By Saul McLeodupdated Purpose of the Study Zimbardo and his colleagues were interested in finding out whether the brutality reported among guards in American prisons was due to the sadistic personalities of the guards i. For example, prisoner and guards may have personalities which make conflict inevitable, with prisoners lacking respect for law and order and guards being domineering and aggressive. Alternatively, prisoners and guards may behave in a hostile manner due to the rigid power structure of the social environment in prisons. Zimbardo predicted the situation made people act the way they do rather than their disposition personality.
Zimbardo's goals[ edit ] The archived official website of the Stanford Prison Experiment describes the experiment goal as follows: We wanted to see what the psychological effects were of becoming a prisoner or prison guard.
To do this, we decided to set up a simulated prison and then carefully note the effects of this institution on the behavior of all those within its walls. Zimbardo's primary reason for conducting the experiment was to focus on the power of roles, rules, symbols, group identity and situational validation of behavior that generally would repulse ordinary individuals.
The team selected the 24 applicants whose test results predicted they would be the most psychologically stable and healthy. The prison had two fabricated walls, one at the entrance, and one at the cell wall to block observation.
They were given rest and relaxation areas, and other comforts. Twelve of the 24 participants were assigned the role of prisoner 9 plus 3 potential substituteswhile the other 12 were assigned the role of guard also 9 plus 3 potential substitutes.
Zimbardo took on the role of the superintendent and an undergraduate research assistant took on the role of the warden. Zimbardo designed the experiment in order to induce disorientationdepersonalizationand deindividuation in the participants.
The researchers held an orientation session for the guards the day before the experiment, during which guards were instructed not to harm the prisoners physically or withhold food or drink. In the footage of the study, Zimbardo can be seen talking to the guards: We're going to take away their individuality in various ways.
In general what all this leads to is a sense of powerlessness. That is, in this situation we'll have all the power and they'll have none.
Prisoners wore uncomfortable, ill-fitting smocks and stocking caps, as well as a chain around one ankle. Guards were instructed to call prisoners by their assigned numbers, sewn on their uniforms, instead of by name. The prisoners were "arrested" at their homes and "charged" with armed robbery.
The local Palo Alto police department assisted Zimbardo with the arrests and conducted full booking procedures on the prisoners, which included fingerprinting and taking mug shots.
The prisoners were transported to the mock prison from the police station, where they were strip searched and given their new identities.
The small mock prison cells were set up to hold three prisoners each. There was a small corridor for the prison yard, a closet for solitary confinement, and a bigger room across from the prisoners for the guards and warden. The prisoners were to stay in their cells and the yard all day and night until the end of the study.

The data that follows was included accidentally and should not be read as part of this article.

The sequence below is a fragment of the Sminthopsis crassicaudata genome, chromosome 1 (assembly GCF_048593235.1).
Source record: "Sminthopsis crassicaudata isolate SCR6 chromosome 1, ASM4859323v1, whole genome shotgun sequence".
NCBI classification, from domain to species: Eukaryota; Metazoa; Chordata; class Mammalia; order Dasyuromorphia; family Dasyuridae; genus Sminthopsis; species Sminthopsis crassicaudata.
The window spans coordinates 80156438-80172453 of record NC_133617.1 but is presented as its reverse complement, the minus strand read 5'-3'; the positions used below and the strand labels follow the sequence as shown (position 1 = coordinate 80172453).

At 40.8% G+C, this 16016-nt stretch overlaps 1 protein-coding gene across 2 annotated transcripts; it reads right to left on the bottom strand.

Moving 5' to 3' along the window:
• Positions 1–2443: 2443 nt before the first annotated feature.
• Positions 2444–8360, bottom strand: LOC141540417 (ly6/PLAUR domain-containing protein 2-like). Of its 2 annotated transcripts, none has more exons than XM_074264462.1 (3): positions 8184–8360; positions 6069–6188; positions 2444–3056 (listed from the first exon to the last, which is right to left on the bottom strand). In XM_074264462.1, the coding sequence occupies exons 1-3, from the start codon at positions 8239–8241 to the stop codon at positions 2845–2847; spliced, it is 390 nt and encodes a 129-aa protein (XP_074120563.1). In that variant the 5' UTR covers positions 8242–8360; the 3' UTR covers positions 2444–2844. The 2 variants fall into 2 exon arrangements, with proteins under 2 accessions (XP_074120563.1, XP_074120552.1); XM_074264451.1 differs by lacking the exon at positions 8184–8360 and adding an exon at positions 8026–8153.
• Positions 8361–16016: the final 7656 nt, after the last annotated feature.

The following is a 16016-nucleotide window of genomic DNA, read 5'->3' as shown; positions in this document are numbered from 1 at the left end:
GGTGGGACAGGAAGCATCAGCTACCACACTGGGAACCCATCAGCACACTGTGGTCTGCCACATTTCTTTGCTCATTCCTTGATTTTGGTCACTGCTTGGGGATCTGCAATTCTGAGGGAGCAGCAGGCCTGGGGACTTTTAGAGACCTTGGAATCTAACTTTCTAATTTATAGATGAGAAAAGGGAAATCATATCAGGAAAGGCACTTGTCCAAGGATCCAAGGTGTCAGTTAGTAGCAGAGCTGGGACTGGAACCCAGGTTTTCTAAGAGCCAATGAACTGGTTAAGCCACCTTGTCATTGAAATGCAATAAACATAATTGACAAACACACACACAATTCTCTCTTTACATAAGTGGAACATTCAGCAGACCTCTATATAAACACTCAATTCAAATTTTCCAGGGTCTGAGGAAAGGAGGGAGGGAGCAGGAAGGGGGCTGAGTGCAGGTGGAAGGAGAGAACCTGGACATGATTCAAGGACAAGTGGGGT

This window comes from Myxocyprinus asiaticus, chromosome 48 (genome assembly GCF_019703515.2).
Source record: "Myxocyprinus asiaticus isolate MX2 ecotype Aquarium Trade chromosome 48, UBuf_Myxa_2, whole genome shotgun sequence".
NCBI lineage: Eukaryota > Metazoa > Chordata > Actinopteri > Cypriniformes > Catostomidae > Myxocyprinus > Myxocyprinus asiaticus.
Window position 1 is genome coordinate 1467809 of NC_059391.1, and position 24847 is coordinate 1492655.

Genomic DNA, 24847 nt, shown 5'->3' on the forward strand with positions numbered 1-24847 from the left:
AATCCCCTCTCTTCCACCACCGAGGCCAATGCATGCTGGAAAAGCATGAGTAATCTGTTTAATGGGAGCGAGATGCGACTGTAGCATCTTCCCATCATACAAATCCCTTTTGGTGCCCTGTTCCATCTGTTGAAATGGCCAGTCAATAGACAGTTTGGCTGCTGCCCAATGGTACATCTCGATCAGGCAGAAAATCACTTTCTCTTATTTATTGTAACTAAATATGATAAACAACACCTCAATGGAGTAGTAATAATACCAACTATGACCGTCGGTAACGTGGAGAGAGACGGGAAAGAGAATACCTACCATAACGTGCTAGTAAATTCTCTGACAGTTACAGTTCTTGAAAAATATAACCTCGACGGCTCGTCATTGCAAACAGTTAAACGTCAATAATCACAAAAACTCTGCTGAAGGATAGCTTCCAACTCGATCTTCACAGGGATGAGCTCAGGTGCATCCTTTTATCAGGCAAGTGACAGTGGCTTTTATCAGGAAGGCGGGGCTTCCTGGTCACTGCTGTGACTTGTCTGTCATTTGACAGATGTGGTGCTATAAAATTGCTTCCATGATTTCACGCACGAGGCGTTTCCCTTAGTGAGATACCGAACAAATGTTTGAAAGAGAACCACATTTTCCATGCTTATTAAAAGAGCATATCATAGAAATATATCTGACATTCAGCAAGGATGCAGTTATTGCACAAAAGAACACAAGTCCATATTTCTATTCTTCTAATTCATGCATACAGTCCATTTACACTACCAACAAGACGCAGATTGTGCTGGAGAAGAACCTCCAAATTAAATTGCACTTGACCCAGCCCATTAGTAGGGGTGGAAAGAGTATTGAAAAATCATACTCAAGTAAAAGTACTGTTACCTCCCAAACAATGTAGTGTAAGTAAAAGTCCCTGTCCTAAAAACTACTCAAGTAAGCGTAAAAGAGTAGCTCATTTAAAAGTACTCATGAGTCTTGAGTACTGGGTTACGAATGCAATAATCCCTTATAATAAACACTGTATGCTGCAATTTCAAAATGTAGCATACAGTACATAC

The guards worked in teams of three for eight-hour shifts.
The guards were not required to stay on site after their shift. Guards had differing responses to their new roles. Dave Eshelmandescribed by Stanford Magazine as "the most abusive guard" felt his aggressive behavior was helping experimenters to get what they wanted.
John Mark, who had joined the experiment hoping to be selected as a prisoner, instead recalls "At that time of my life, I was getting high, all day every day I brought joints with me, and every day I wanted to give them to the prisoners.In , psychologist Philip Zimbardo and his colleagues set out to create an experiment that looked at the impact of becoming a prisoner or prison guard.
Known as the Stanford Prison Experiment, the study went on to become one of the best-known in psychology's history. Jul 17, · Watch video · The science behind the experiment was kind of crappy, but I guess back then, psychologists were a bit on the rough side and not too cautious with experimental parameters, etc.
Anyways, if you want the thrill and the tense, "Das Experiment" is what you should be looking for. This movie was unparalleled/10(30K).
The Stanford Prison Experiment was massively influential. We just learned it was a fraud. The most famous psychological studies are often wrong, fraudulent, or outdated.
Textbooks need to catch up. The Stanford Prison Experiment is one of the most famous experiments in psychology's history. Learn more about the experiment and the results.
Jul 17, · Watch video · Directed by Kyle Patrick Alvarez. With Ezra Miller, Tye Sheridan, Billy Crudup, Olivia Thirlby. In , twenty-four male students are selected to take on randomly assigned roles of prisoners and guards in a mock prison situated in the basement of the Stanford psychology building/10(K).
A QUIET SUNDAY MORNING On a quiet Sunday morning in August, a Palo Alto, California, police car swept through the town picking up college students as part of a mass arrest for violation of Penal Codes , Armed Robbery, and Burglary, a PC.